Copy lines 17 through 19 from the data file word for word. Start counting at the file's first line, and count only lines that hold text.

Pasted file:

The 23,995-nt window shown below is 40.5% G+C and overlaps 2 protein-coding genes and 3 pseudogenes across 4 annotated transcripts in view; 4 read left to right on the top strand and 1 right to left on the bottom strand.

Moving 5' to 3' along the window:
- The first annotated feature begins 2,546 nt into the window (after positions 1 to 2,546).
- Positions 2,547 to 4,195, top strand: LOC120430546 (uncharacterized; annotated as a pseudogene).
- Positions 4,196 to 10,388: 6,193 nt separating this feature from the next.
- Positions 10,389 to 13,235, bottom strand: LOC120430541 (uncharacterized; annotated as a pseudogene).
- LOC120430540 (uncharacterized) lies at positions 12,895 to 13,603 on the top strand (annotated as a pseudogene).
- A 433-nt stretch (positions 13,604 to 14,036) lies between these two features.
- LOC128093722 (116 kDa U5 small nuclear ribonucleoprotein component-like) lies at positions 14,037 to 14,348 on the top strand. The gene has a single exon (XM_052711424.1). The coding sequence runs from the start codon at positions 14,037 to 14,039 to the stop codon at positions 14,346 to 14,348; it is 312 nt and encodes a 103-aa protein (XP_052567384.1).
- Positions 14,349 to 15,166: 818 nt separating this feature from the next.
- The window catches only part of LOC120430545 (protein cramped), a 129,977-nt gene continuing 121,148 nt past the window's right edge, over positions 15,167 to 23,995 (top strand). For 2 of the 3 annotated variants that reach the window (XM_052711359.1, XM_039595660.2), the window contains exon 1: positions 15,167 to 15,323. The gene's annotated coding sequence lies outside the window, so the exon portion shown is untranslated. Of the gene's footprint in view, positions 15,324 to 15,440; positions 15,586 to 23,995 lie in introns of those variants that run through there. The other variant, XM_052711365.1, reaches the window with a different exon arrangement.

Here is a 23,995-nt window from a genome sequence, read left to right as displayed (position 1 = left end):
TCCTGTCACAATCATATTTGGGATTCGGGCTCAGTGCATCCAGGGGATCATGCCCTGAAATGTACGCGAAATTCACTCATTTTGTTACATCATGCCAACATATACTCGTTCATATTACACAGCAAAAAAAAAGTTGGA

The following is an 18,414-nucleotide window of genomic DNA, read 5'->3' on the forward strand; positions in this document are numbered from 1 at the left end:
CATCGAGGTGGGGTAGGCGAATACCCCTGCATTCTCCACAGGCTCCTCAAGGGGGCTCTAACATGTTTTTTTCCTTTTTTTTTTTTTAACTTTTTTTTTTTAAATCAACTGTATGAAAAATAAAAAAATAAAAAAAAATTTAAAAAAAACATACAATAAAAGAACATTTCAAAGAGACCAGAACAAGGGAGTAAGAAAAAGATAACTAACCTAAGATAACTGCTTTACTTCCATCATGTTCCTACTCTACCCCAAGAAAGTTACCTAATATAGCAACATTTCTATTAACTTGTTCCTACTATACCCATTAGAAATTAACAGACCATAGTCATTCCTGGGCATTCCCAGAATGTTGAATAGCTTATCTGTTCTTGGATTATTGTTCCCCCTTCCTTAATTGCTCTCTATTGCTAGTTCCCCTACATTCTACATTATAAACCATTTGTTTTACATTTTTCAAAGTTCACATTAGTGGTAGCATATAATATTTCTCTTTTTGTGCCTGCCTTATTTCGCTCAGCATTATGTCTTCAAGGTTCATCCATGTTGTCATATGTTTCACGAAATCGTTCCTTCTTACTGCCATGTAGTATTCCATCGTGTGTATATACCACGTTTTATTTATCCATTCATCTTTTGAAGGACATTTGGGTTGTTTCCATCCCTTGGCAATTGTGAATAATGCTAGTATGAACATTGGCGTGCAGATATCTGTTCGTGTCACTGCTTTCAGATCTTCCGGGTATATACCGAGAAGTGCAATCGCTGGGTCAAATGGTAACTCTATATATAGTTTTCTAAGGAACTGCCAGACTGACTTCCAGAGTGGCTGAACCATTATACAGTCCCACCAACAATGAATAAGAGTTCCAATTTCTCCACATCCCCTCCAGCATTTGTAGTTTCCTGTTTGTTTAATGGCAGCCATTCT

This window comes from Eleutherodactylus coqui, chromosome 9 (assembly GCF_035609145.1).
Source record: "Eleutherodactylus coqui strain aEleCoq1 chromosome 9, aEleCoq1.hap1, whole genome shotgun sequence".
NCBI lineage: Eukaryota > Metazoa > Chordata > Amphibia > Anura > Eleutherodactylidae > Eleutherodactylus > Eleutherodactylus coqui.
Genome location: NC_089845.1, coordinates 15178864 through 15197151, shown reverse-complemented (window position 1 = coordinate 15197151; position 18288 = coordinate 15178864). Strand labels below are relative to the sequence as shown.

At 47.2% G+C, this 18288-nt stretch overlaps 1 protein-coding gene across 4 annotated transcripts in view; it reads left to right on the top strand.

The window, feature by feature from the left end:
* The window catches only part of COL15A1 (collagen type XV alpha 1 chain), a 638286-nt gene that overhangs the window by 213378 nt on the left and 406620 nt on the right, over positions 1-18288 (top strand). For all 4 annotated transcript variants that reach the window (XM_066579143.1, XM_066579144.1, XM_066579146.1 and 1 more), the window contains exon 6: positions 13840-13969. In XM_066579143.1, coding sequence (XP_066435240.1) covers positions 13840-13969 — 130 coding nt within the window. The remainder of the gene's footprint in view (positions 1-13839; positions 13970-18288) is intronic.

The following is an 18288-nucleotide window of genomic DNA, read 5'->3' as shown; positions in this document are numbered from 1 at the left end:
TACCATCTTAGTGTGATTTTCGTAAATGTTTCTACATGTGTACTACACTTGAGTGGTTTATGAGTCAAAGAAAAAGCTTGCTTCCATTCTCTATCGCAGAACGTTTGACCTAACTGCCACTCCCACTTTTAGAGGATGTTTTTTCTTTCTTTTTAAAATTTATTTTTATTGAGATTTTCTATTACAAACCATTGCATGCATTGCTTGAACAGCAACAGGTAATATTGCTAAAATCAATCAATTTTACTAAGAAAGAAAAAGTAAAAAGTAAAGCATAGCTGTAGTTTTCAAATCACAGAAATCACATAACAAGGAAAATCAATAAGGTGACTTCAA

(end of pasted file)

Source record: "Eleutherodactylus coqui strain aEleCoq1 chromosome 9, aEleCoq1.hap1, whole genome shotgun sequence".
NCBI lineage: Eukaryota > Metazoa > Chordata > Amphibia > Anura > Eleutherodactylidae > Eleutherodactylus > Eleutherodactylus coqui.
Genome location: NC_089845.1, coordinates 15178864 through 15197151, shown reverse-complemented (window position 1 = coordinate 15197151; position 18288 = coordinate 15178864). Strand labels below are relative to the sequence as shown.